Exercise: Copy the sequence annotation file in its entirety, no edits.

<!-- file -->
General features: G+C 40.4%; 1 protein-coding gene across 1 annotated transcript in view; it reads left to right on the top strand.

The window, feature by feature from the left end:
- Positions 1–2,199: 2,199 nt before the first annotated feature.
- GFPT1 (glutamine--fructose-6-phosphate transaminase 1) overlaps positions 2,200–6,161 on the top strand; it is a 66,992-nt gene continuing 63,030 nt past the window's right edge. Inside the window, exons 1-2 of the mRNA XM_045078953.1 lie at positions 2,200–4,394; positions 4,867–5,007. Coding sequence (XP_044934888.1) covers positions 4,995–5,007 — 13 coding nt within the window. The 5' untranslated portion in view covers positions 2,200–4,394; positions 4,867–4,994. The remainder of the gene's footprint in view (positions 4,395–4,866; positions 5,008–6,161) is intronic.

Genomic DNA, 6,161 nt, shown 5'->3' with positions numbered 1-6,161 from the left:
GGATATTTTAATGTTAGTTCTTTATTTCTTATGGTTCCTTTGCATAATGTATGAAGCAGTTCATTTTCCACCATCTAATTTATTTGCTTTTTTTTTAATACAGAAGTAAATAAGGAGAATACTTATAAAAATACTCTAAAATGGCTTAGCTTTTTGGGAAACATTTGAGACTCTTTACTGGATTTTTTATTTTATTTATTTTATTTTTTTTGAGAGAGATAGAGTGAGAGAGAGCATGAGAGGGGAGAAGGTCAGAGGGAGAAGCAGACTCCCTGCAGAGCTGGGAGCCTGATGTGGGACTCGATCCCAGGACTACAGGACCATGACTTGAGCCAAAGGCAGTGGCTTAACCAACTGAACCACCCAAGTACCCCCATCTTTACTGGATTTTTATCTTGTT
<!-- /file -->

General features: G+C 40.4%; 1 protein-coding gene across 1 annotated transcript in view; it reads left to right on the top strand.

The window, feature by feature from the left end:
- Positions 1–2,199: 2,199 nt before the first annotated feature.
- GFPT1 (glutamine--fructose-6-phosphate transaminase 1) overlaps positions 2,200–6,161 on the top strand; it is a 66,992-nt gene continuing 63,030 nt past the window's right edge. Inside the window, exons 1-2 of the mRNA XM_045078953.1 lie at positions 2,200–4,394; positions 4,867–5,007. Coding sequence (XP_044934888.1) covers positions 4,995–5,007 — 13 coding nt within the window. The 5' untranslated portion in view covers positions 2,200–4,394; positions 4,867–4,994. The remainder of the gene's footprint in view (positions 4,395–4,866; positions 5,008–6,161) is intronic.

Genomic DNA, 6,161 nt, shown 5'->3' with positions numbered 1-6,161 from the left:
GGATATTTTAATGTTAGTTCTTTATTTCTTATGGTTCCTTTGCATAATGTATGAAGCAGTTCATTTTCCACCATCTAATTTATTTGCTTTTTTTTTAATACAGAAGTAAATAAGGAGAATACTTATAAAAATACTCTAAAATGGCTTAGCTTTTTGGGAAACATTTGAGACTCTTTACTGGATTTTTTATTTTATTTATTTTATTTTTTTTGAGAGAGATAGAGTGAGAGAGAGCATGAGAGGGGAGAAGGTCAGAGGGAGAAGCAGACTCCCTGCAGAGCTGGGAGCCTGATGTGGGACTCGATCCCAGGACTACAGGACCATGACTTGAGCCAAAGGCAGTGGCTTAACCAACTGAACCACCCAAGTACCCCCATCTTTACTGGATTTTTATCTTGTT